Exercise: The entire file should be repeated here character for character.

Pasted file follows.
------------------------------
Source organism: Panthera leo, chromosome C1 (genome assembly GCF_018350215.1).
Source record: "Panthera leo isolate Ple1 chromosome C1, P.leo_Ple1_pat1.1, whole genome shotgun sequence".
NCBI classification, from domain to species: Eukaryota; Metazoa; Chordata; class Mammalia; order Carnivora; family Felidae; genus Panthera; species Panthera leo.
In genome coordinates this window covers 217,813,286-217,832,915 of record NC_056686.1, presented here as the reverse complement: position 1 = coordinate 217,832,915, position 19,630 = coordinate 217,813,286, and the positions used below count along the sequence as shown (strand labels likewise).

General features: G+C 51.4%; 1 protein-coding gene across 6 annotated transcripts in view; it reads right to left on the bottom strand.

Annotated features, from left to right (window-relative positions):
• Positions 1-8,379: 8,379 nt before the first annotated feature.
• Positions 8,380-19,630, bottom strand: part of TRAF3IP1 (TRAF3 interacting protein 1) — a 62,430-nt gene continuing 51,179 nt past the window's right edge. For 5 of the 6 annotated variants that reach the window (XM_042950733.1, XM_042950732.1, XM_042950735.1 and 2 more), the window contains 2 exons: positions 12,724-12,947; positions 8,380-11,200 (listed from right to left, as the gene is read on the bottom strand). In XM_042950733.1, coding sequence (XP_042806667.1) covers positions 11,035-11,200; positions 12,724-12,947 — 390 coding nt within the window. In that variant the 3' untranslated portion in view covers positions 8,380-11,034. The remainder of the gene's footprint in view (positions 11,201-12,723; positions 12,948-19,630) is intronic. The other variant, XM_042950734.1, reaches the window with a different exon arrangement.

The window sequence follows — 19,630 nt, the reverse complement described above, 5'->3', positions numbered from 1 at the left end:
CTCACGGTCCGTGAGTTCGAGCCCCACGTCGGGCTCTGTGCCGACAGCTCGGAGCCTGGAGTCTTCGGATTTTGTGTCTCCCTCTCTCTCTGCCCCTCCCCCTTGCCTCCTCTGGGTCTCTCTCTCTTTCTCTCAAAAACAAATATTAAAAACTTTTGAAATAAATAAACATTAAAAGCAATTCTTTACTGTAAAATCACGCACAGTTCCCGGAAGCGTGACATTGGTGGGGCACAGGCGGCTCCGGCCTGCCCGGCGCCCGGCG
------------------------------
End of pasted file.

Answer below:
Source organism: Panthera leo, chromosome C1 (genome assembly GCF_018350215.1).
Source record: "Panthera leo isolate Ple1 chromosome C1, P.leo_Ple1_pat1.1, whole genome shotgun sequence".
NCBI classification, from domain to species: Eukaryota; Metazoa; Chordata; class Mammalia; order Carnivora; family Felidae; genus Panthera; species Panthera leo.
In genome coordinates this window covers 217,813,286-217,832,915 of record NC_056686.1, presented here as the reverse complement: position 1 = coordinate 217,832,915, position 19,630 = coordinate 217,813,286, and the positions used below count along the sequence as shown (strand labels likewise).

General features: G+C 51.4%; 1 protein-coding gene across 6 annotated transcripts in view; it reads right to left on the bottom strand.

Annotated features, from left to right (window-relative positions):
• Positions 1-8,379: 8,379 nt before the first annotated feature.
• Positions 8,380-19,630, bottom strand: part of TRAF3IP1 (TRAF3 interacting protein 1) — a 62,430-nt gene continuing 51,179 nt past the window's right edge. For 5 of the 6 annotated variants that reach the window (XM_042950733.1, XM_042950732.1, XM_042950735.1 and 2 more), the window contains 2 exons: positions 12,724-12,947; positions 8,380-11,200 (listed from right to left, as the gene is read on the bottom strand). In XM_042950733.1, coding sequence (XP_042806667.1) covers positions 11,035-11,200; positions 12,724-12,947 — 390 coding nt within the window. In that variant the 3' untranslated portion in view covers positions 8,380-11,034. The remainder of the gene's footprint in view (positions 11,201-12,723; positions 12,948-19,630) is intronic. The other variant, XM_042950734.1, reaches the window with a different exon arrangement.

The window sequence follows — 19,630 nt, the reverse complement described above, 5'->3', positions numbered from 1 at the left end:
CTCACGGTCCGTGAGTTCGAGCCCCACGTCGGGCTCTGTGCCGACAGCTCGGAGCCTGGAGTCTTCGGATTTTGTGTCTCCCTCTCTCTCTGCCCCTCCCCCTTGCCTCCTCTGGGTCTCTCTCTCTTTCTCTCAAAAACAAATATTAAAAACTTTTGAAATAAATAAACATTAAAAGCAATTCTTTACTGTAAAATCACGCACAGTTCCCGGAAGCGTGACATTGGTGGGGCACAGGCGGCTCCGGCCTGCCCGGCGCCCGGCG